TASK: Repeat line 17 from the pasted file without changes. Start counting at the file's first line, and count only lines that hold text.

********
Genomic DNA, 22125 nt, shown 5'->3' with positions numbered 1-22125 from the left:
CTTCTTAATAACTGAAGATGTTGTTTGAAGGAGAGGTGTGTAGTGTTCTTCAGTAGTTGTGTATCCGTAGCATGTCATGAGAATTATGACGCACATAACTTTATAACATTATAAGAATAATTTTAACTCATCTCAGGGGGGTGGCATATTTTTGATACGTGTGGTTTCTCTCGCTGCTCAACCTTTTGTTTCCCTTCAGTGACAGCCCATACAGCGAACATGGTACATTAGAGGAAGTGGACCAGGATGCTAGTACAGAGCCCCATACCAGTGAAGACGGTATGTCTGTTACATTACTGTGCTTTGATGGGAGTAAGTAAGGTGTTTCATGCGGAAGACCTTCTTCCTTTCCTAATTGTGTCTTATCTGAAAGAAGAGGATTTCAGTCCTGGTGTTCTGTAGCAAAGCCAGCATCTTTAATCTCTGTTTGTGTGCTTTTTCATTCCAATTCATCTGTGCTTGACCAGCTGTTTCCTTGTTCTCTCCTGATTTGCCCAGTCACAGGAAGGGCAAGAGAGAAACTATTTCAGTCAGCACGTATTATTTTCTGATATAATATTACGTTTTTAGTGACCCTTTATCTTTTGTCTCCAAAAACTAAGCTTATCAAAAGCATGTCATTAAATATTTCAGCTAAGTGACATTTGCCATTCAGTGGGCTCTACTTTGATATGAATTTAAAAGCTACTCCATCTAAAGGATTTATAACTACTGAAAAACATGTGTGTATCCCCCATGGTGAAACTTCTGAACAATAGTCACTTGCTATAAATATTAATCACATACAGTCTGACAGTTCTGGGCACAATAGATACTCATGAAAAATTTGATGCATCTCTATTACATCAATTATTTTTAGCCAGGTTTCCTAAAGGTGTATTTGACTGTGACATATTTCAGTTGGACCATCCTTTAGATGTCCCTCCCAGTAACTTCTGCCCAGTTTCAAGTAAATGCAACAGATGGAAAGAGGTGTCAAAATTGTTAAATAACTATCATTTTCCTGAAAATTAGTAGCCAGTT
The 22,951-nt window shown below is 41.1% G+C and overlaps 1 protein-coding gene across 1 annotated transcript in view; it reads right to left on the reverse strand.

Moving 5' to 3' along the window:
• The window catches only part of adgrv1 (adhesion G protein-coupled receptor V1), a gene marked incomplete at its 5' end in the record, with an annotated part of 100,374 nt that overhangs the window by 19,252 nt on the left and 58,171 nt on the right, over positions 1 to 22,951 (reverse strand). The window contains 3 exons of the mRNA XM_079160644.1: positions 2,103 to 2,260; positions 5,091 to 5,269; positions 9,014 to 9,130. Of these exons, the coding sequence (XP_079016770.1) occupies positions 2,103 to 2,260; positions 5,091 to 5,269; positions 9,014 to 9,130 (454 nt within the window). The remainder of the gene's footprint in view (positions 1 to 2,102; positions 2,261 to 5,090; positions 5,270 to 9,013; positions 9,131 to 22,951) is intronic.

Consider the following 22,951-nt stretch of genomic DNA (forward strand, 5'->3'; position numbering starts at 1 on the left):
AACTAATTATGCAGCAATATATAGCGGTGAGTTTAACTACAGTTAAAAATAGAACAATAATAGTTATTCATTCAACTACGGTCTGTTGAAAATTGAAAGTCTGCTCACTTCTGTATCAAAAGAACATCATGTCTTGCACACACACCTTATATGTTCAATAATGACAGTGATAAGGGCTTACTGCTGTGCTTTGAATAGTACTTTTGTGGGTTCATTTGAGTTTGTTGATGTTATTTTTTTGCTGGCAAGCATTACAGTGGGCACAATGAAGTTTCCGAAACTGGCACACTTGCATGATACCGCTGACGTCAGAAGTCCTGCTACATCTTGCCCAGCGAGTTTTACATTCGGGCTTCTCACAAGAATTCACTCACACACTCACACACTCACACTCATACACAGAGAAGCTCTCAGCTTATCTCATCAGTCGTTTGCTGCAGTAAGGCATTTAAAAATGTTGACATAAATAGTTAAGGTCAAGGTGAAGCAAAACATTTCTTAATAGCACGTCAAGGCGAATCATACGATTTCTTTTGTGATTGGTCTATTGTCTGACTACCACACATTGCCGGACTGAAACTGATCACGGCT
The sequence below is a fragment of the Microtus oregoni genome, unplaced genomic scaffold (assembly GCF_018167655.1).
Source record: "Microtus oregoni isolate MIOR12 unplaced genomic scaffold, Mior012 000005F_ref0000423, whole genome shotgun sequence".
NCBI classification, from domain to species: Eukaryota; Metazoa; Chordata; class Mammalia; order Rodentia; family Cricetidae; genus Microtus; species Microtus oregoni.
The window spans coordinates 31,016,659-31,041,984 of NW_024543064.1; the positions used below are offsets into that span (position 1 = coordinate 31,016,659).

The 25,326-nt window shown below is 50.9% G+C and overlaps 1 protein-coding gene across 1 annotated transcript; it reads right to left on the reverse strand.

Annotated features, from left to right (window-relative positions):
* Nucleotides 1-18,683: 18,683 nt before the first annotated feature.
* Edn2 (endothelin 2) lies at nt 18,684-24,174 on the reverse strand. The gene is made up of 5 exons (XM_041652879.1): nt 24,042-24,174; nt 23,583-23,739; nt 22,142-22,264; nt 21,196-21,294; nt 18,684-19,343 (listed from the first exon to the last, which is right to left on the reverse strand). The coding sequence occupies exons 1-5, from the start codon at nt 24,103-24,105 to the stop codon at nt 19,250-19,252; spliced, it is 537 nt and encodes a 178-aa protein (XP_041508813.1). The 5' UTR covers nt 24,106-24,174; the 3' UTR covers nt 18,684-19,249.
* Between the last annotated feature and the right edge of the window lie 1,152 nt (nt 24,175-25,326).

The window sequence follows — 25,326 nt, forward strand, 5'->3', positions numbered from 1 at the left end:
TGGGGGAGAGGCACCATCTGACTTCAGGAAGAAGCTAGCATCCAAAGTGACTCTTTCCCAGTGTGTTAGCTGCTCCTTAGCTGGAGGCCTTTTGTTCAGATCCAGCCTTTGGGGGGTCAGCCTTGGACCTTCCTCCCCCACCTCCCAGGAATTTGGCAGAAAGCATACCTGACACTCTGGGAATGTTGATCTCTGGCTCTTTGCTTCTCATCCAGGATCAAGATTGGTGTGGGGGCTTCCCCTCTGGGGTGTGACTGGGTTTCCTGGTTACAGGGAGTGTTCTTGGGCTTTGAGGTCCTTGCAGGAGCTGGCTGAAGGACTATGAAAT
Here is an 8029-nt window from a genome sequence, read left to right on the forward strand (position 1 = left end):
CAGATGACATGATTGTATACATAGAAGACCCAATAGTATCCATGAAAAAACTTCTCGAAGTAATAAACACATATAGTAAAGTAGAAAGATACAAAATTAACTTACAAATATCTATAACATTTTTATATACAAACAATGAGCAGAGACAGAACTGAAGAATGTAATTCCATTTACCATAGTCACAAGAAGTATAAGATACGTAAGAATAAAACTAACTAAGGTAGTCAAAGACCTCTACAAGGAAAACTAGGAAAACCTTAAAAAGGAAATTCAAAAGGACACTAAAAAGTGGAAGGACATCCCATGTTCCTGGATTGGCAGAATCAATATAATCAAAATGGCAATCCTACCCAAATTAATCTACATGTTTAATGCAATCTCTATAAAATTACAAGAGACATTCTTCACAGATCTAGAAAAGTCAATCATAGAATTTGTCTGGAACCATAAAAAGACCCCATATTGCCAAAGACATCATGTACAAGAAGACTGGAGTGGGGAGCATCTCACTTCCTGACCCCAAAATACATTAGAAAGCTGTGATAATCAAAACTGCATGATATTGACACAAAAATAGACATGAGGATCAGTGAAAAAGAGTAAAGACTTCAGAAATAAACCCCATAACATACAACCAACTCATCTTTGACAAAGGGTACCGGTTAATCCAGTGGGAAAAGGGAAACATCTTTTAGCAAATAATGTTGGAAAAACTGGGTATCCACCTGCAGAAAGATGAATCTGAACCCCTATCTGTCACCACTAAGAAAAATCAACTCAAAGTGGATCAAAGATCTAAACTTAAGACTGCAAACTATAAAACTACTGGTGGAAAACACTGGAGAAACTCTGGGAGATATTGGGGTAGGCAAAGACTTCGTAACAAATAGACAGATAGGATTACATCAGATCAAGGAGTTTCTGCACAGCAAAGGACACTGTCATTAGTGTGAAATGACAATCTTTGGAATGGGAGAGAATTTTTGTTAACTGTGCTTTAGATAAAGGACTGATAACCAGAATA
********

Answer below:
The window sequence follows — 25,326 nt, forward strand, 5'->3', positions numbered from 1 at the left end: